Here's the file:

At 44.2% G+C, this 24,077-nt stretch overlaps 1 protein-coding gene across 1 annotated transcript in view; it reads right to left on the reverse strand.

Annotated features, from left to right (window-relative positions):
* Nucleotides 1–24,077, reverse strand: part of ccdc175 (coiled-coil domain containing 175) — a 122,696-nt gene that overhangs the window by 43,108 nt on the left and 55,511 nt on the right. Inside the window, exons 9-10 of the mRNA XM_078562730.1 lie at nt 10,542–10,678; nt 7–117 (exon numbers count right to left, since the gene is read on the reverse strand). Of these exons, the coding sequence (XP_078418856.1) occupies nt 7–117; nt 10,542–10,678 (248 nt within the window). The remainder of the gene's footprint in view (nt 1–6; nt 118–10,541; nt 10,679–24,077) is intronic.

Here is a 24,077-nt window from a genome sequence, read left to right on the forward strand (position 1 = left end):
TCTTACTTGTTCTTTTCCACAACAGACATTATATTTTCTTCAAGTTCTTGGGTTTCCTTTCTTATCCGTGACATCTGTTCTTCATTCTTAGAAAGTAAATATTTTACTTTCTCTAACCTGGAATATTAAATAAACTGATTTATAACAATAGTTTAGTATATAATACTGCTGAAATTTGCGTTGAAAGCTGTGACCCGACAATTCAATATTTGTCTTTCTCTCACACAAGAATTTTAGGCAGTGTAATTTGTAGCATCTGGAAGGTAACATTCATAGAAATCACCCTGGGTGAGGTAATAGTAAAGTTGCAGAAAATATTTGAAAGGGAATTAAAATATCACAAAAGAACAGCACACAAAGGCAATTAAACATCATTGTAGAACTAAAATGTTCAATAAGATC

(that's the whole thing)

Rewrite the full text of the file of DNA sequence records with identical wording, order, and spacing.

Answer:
At 44.2% G+C, this 24,077-nt stretch overlaps 1 protein-coding gene across 1 annotated transcript in view; it reads right to left on the reverse strand.

Annotated features, from left to right (window-relative positions):
* Nucleotides 1–24,077, reverse strand: part of ccdc175 (coiled-coil domain containing 175) — a 122,696-nt gene that overhangs the window by 43,108 nt on the left and 55,511 nt on the right. Inside the window, exons 9-10 of the mRNA XM_078562730.1 lie at nt 10,542–10,678; nt 7–117 (exon numbers count right to left, since the gene is read on the reverse strand). Of these exons, the coding sequence (XP_078418856.1) occupies nt 7–117; nt 10,542–10,678 (248 nt within the window). The remainder of the gene's footprint in view (nt 1–6; nt 118–10,541; nt 10,679–24,077) is intronic.

Here is a 24,077-nt window from a genome sequence, read left to right on the forward strand (position 1 = left end):
TCTTACTTGTTCTTTTCCACAACAGACATTATATTTTCTTCAAGTTCTTGGGTTTCCTTTCTTATCCGTGACATCTGTTCTTCATTCTTAGAAAGTAAATATTTTACTTTCTCTAACCTGGAATATTAAATAAACTGATTTATAACAATAGTTTAGTATATAATACTGCTGAAATTTGCGTTGAAAGCTGTGACCCGACAATTCAATATTTGTCTTTCTCTCACACAAGAATTTTAGGCAGTGTAATTTGTAGCATCTGGAAGGTAACATTCATAGAAATCACCCTGGGTGAGGTAATAGTAAAGTTGCAGAAAATATTTGAAAGGGAATTAAAATATCACAAAAGAACAGCACACAAAGGCAATTAAACATCATTGTAGAACTAAAATGTTCAATAAGATC